because the viability of the plaintiffs’ claims against Snap-on Credit may be affected by
the state court’s decision, the Court leaves the plaintiffs’ request to join Snap-on Credit
as a defendant to the state court to address.
Case 1:21-cv-00729-LJV Document 33 Filed 05/22/23 Page 3 of 14
defendants’ motion to dismiss the amended complaint, as well as the plaintiffs’ request
to join Snap-on Credit as a defendant, for the state court to address.
FACTUAL AND PROCEDURAL BACKGROUND 2
On March 26, 2018, Prohaska “crashed [a truck] into a motor vehicle driven by
John M. Moudy, severely injuring him.” Docket Item 21 at ¶ 11. Prohaska was driving a
“mobile Snap-on truck” at the time, which included the Snap-on defendants’ “logo and
branding as well as [Prohaska’s] name emblazoned on it.” Id. (capitalization removed).
The truck that Prohaska was driving is “designed to carry and display products made by
[the Snap-on defendants],” and Prohaska “was on the way to his first service call of the
day to visit [the Snap-on defendants’] customers on [the Snap-on defendants’] ‘List of
Calls.’” Id. at ¶¶ 11, 13. The plaintiffs say that Prohaska “divert[ed] his attention from
his driving duties” and negligently caused the car accident. Id. at ¶ 23.
About a year later, Kelly and Moudy sued Prohaska and Snap-on Credit in New
York State Supreme Court, Niagara County. See Docket Item 14-5. In the complaint in
that case, the plaintiffs alleged that the 2018 accident was caused by Prohaska’s
negligent conduct and that Snap-on Credit, as owner of the vehicle and as Prohaska’s
employer, was liable for his negligence. See id.
Nearly two years after filing that complaint, Kelly and Moudy commenced a
second action—the case at bar against the Snap-on defendants—in the same court.
The following facts are taken from the amended complaint, Docket Item 21, and
the procedural history of the case. When deciding a motion to join a defendant under
Federal Rule of Civil Procedure 20(a), a court “must accept the factual allegations in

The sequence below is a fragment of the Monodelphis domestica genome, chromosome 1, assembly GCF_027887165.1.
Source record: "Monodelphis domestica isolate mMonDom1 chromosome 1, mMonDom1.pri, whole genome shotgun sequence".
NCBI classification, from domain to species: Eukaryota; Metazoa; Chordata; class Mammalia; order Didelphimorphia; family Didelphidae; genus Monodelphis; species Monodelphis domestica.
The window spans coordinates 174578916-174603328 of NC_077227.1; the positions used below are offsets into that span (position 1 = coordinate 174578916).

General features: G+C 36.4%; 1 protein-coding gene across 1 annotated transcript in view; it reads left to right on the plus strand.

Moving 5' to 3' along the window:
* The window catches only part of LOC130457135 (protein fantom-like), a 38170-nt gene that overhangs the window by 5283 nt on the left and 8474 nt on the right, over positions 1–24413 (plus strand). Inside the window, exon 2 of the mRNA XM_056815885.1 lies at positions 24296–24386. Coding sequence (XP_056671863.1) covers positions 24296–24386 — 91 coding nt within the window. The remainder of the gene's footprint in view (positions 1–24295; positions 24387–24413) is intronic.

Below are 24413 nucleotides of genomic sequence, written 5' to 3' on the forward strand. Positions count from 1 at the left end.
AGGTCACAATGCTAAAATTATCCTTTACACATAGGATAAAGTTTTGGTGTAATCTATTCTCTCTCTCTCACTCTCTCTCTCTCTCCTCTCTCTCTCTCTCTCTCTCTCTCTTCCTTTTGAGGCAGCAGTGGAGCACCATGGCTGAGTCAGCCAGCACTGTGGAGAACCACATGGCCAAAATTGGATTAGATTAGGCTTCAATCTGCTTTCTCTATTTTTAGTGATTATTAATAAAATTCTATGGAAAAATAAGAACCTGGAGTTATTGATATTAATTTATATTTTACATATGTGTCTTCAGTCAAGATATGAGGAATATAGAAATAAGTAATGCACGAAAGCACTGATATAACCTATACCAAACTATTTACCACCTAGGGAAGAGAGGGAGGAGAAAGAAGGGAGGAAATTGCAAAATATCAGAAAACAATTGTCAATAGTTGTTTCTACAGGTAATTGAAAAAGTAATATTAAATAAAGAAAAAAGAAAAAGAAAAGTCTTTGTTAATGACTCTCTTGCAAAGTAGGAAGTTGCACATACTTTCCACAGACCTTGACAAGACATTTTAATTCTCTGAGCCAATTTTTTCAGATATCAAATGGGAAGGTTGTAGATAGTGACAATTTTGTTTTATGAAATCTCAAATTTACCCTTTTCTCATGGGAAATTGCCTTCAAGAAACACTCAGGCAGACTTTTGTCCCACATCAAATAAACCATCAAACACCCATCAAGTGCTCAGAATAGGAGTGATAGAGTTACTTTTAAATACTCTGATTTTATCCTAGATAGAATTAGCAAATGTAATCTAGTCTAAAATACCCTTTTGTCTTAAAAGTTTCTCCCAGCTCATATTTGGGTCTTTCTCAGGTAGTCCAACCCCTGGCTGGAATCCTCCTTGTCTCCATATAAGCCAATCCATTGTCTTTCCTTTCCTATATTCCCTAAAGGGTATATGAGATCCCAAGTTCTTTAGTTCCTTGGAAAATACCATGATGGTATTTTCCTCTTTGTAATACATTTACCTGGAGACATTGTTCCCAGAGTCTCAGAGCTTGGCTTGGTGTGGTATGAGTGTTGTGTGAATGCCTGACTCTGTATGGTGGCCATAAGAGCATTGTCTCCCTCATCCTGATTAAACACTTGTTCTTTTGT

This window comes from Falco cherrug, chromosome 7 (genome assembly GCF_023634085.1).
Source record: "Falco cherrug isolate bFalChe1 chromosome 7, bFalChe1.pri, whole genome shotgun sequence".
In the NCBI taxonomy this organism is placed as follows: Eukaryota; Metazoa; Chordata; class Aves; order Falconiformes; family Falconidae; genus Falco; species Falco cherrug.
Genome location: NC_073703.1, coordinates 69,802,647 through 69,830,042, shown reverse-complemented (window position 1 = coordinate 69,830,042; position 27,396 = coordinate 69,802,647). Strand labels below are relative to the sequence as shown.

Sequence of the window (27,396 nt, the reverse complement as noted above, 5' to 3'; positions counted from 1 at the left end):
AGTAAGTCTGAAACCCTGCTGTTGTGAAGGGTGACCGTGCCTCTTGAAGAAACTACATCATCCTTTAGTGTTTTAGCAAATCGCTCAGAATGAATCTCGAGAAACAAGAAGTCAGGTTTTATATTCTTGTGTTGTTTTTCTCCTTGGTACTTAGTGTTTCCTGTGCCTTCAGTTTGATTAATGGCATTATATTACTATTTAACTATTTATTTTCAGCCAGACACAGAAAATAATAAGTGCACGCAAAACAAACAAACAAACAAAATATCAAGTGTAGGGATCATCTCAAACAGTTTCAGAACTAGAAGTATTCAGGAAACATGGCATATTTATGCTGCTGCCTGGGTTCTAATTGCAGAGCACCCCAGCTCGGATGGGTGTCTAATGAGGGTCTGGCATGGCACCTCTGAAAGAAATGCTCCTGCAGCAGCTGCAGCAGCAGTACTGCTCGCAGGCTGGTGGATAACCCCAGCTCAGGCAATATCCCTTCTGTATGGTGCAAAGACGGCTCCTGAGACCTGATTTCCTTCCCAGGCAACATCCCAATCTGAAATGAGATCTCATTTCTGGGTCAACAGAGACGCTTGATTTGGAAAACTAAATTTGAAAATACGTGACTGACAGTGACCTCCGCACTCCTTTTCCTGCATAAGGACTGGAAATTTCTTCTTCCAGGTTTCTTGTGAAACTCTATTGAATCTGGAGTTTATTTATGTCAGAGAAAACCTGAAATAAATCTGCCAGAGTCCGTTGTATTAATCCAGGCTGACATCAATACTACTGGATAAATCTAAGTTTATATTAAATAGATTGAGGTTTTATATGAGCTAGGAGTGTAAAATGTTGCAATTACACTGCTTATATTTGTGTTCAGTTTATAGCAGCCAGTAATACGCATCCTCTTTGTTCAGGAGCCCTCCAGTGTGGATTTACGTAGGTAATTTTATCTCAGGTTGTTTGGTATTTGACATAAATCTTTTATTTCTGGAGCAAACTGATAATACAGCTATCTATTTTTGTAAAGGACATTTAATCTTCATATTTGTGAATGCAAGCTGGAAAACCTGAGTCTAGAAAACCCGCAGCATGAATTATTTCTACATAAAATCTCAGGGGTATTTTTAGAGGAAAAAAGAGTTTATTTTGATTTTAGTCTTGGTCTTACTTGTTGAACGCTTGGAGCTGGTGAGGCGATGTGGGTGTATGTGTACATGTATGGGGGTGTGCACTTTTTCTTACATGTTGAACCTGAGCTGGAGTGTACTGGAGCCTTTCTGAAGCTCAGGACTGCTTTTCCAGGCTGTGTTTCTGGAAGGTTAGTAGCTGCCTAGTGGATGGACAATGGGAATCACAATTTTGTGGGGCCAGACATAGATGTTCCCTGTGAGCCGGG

[the] complaint as true.” 2386 Hempstead, Inc. v. WFG Nat’l Title Ins. Co., 2023 WL
2822553, at *4 (S.D.N.Y. Apr. 7, 2023).
Case 1:21-cv-00729-LJV Document 33 Filed 05/22/23 Page 4 of 14
Docket Item 2-2. In the original complaint in this case, the plaintiffs alleged that at the
time of the collision, Prohaska was driving the vehicle as “an agent, servant[,] and/or
employee” of at least one of the Snap-on defendants. See id. at ¶¶ 9-10. They alleged
that the 2018 accident “was caused as a result of the negligent, careless, reckless[,]
and unlawful conduct on the part of the [Snap-on] defendants,” including their “fail[ure]
. . . to properly train [their] agents,” their “fail[ure] . . . to properly and adequately screen
persons with access to or authorization to use Snap-on vehicles,” and their “negligent
ret[ention of] Nicholas J. Prohaska.” Id. at ¶ 10. And they alleged that the Snap-on
defendants also were “liable for the actions of Nicholas J. Prohaska based on [the]
theory of respondeat superior.” Id. at ¶ 12.
According to the plaintiffs, they “commenced [those] two separate but related
actions . . . with the intent to consolidate [them] in New York [State] Supreme Court,
Niagara County.” Docket Item 22-1 at 2. But before the plaintiffs could move to
consolidate the first and second cases in state court, the Snap-on defendants—both
foreign companies organized outside New York State with principal places of business
in Wisconsin—removed the second case to this Court. See Docket Item 2.
So to accomplish their goal, the plaintiffs then moved to join Prohaska as a
defendant and, because joining Prohaska would defeat diversity, to remand the case for
lack of subject matter jurisdiction. 3 Docket Item 14. That same day, the Snap-on
defendants moved to dismiss the complaint. Docket Item 13. And after this Court